How will global warming affect the water sector?

Suddenly, global warming is the hot topic of discussion in news channels, papers, magazines and even tabloids. Rising temperatures, melting glaciers and extreme events have become too obvious to be missed. What’s more, a film on global warming An Inconvenient Truth has won an Oscar this year. 

But how does the climate change affect the water sector? Some studies are ongoing regarding the impact of changing temperatures and precipitation on water resources, ecosystems and river flows. However, there appear to be few or none on the impacts of these on water utilities and their assets.

It is clear that the business of water treatment and supply as well as wastewater treatment is poised at the threshold of extraordinary challenges. Rising sea levels are about to cause permanent displacement of millions of people and even animals. Due to climatic shifts, rainfall patterns are changing. Drying up of water bodies is driving up the cost of water treatment. Sudden heavy downpours such as the one witnessed in Mumbai some years back are causing serious sewer overflows. Encroaching seas are contaminating freshwater supplies.

Reducing greenhouse emissions is not just the responsibility of power plants and other heavy-duty industries. Water utilities and municipalities have their part to play. Investments in innovative, clean technologies that lower costs and improve outputs in the long run would be an excellent safeguard against climate change. Continuing with obsolete power-guzzling equipment when new, energy-saving models are available is nothing short of callous.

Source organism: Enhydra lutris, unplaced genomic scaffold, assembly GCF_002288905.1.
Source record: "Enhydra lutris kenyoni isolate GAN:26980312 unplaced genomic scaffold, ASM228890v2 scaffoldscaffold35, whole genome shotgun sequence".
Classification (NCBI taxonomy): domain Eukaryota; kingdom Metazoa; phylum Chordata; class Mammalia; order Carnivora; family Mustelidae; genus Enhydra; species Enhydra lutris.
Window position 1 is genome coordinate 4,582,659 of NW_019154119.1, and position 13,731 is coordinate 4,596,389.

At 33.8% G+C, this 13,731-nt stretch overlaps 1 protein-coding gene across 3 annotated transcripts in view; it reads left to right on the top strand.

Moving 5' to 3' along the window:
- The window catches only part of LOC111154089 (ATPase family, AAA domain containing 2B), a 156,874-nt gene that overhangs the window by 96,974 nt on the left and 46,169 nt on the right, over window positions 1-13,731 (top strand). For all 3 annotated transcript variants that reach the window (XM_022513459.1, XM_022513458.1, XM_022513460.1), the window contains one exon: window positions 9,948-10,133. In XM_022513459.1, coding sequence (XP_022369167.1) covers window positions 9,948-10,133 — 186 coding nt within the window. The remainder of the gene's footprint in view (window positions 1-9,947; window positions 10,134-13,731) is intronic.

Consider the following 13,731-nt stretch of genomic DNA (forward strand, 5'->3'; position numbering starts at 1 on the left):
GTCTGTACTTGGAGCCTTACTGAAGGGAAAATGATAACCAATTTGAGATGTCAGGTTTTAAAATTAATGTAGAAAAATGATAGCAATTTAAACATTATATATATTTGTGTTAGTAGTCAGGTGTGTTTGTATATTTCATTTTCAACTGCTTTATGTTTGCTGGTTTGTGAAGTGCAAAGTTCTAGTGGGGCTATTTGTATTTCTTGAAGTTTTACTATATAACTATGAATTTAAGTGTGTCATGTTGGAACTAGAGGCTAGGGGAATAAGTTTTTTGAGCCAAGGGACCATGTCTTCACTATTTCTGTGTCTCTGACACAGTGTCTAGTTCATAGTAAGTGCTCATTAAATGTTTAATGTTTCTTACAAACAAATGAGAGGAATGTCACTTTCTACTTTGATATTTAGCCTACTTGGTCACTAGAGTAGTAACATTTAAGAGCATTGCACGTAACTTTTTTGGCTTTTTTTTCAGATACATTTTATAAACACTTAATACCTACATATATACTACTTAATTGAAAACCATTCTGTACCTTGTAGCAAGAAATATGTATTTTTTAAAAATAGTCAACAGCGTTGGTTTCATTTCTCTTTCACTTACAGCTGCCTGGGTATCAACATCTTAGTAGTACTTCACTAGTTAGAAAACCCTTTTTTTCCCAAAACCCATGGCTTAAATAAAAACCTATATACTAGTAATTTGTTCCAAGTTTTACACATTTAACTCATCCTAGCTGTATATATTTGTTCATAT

In preparing for climate change, the role of modelling software is assuming a growing significance. Though modelling is a given when it comes to process industries such as petrochemicals and refining in Asia, there is a noticeable vacuum when it comes to water utilities. However, this indifferent state of affairs cannot continue for long.

After the torrential rains of Mumbai disrupted the city’s drainage, the city was forced to consider a disaster mitigation plan using modelling software. As climate turns more unpredictable, it will become imperative for cities to accurately map their pipelines and other assets, monitor them and prepare models in order to counter emergencies.

Flood modelling software can help operators to simulate various scenarios and take proactive steps. It will be possible to consider which streets will get flooded first, the manholes that will overflow first and plan the investments needed to prevent them. Wastewater software can be used to manage sewerage effectively.

Distribution software can allow engineers to model delivery systems and manage assets, including data for underground assets. Leakages can be dealt with and rehabilitation can be carried out systematically.